LENS Health and Wellness

A Troubling Health Report Card

Cleveland Children Have High Levels of Lead Poisoning, Obesity

Well before Flint, Michigan, made headlines in 2014 for contaminated water and elevated lead levels in children, evidence suggested that a larger percentage of children in Cleveland experienced lead poisoning, mostly from the paint in their older homes.

Students from Case Western Reserve University's Frances Payne Bolton School of Nursing will help to discover the extent of that poisoning, said Marilyn Lotas, PhD, RN, an associate professor of nursing. A three-year, $300,000 grant from the Elisabeth Severance Prentiss Foundation will enable students to test children ages 3 to 5 for lead as part of an existing health-screening program that Lotas directs in the Cleveland Metropolitan School District.

Limited testing in 2015 of children younger than age 6 showed that, citywide, nearly 13 percent had elevated lead levels and, in some neighborhoods, more than 23 percent did, according to the Cuyahoga County Board of Health. In Flint, nearly 5 percent of children younger than 5 had elevated levels in 2015, according to a report published last year in the American Journal of Public Health.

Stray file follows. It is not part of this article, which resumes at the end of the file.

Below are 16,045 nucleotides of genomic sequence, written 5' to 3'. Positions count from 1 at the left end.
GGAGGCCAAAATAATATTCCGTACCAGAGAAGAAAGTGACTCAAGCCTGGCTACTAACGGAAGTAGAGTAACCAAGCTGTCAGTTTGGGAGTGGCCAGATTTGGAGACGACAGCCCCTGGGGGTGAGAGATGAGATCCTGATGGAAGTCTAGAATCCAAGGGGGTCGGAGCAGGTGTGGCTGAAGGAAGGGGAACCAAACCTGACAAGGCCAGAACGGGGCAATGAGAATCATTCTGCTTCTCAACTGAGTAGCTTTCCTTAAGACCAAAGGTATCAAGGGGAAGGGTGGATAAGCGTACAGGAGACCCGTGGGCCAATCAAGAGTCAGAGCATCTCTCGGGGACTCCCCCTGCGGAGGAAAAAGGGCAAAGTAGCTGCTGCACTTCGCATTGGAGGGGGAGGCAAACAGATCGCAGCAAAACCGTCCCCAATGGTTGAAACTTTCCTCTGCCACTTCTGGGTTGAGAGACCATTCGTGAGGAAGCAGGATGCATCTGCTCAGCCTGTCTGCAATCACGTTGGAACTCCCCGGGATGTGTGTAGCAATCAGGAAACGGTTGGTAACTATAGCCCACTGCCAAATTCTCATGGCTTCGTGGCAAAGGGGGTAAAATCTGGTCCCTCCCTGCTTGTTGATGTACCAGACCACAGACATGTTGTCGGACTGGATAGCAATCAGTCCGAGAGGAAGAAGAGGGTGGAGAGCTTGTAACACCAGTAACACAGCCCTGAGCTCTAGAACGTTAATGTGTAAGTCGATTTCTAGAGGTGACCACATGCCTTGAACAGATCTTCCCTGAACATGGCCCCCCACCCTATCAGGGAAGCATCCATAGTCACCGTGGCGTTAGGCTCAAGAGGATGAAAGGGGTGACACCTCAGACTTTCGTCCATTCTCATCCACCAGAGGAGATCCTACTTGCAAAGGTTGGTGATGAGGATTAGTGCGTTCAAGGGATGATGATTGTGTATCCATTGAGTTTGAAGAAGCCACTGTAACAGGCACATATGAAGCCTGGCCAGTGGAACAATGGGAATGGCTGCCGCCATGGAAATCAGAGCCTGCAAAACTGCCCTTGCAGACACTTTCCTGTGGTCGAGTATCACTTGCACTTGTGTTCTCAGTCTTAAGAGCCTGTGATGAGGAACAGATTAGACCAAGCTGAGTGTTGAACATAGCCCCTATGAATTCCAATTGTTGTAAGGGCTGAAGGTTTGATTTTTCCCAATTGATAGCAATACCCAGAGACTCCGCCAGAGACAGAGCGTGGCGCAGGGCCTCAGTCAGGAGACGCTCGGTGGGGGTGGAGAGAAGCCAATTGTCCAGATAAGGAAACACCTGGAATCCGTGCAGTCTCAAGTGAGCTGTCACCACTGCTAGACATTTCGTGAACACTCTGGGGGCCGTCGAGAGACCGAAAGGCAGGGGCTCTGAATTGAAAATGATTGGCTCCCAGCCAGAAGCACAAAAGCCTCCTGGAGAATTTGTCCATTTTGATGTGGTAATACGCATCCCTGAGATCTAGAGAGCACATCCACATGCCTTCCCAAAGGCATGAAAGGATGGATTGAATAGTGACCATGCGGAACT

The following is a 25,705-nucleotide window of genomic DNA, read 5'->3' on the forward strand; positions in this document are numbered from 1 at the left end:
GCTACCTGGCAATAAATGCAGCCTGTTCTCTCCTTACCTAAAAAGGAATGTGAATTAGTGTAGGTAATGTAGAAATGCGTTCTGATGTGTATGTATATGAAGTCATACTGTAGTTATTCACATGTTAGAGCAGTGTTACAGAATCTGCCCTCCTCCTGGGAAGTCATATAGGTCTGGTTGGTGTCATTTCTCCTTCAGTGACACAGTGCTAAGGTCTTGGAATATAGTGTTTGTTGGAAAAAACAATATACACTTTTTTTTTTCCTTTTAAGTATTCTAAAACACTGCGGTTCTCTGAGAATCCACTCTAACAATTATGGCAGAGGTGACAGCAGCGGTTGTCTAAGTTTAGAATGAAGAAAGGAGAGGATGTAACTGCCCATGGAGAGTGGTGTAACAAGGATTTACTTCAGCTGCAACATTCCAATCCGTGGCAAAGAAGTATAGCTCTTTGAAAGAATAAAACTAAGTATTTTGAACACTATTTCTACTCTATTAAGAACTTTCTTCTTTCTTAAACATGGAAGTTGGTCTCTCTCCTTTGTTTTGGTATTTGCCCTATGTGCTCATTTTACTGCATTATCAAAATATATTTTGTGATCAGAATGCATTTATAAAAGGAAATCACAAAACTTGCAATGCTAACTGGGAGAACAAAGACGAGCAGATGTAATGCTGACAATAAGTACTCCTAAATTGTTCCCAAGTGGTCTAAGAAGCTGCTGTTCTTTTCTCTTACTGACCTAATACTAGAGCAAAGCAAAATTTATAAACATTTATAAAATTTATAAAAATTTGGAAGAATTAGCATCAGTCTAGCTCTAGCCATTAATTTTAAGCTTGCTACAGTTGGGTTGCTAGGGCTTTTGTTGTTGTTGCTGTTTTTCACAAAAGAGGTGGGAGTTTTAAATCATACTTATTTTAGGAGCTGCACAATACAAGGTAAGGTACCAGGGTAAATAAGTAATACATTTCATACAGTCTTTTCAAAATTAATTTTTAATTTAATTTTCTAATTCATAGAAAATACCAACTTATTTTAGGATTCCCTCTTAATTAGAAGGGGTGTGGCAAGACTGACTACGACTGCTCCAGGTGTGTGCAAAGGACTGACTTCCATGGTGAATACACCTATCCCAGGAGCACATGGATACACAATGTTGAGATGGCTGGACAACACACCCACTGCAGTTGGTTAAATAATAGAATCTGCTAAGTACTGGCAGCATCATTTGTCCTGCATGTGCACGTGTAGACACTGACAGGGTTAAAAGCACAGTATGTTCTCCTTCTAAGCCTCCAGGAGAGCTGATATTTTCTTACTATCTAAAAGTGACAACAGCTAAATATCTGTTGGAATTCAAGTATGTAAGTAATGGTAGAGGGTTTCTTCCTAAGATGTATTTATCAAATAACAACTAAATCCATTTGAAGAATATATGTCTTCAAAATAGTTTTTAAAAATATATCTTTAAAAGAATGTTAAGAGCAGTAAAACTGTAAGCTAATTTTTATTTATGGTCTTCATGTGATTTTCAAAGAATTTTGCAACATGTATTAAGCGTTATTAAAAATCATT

Obesity also is a troubling health indicator for Cleveland children. The school screening program most recently found that more than 40 percent of fifth graders are overweight or obese, and 3 to 4 percent had abnormally high blood pressures that put them in the hypertensive range.

Undergraduate nursing students are working on a variety of programs in the schools related to identi ed health problems, including hypertension and obesity.

Separately, a partnership of graduate nursing students and physician-assistant students from the School of Medicine at Case Western Reserve will work with the families of children identified with lead poisoning "to support them, to identify barriers, and to get them health care," Lotas said.

—Jenni Laidman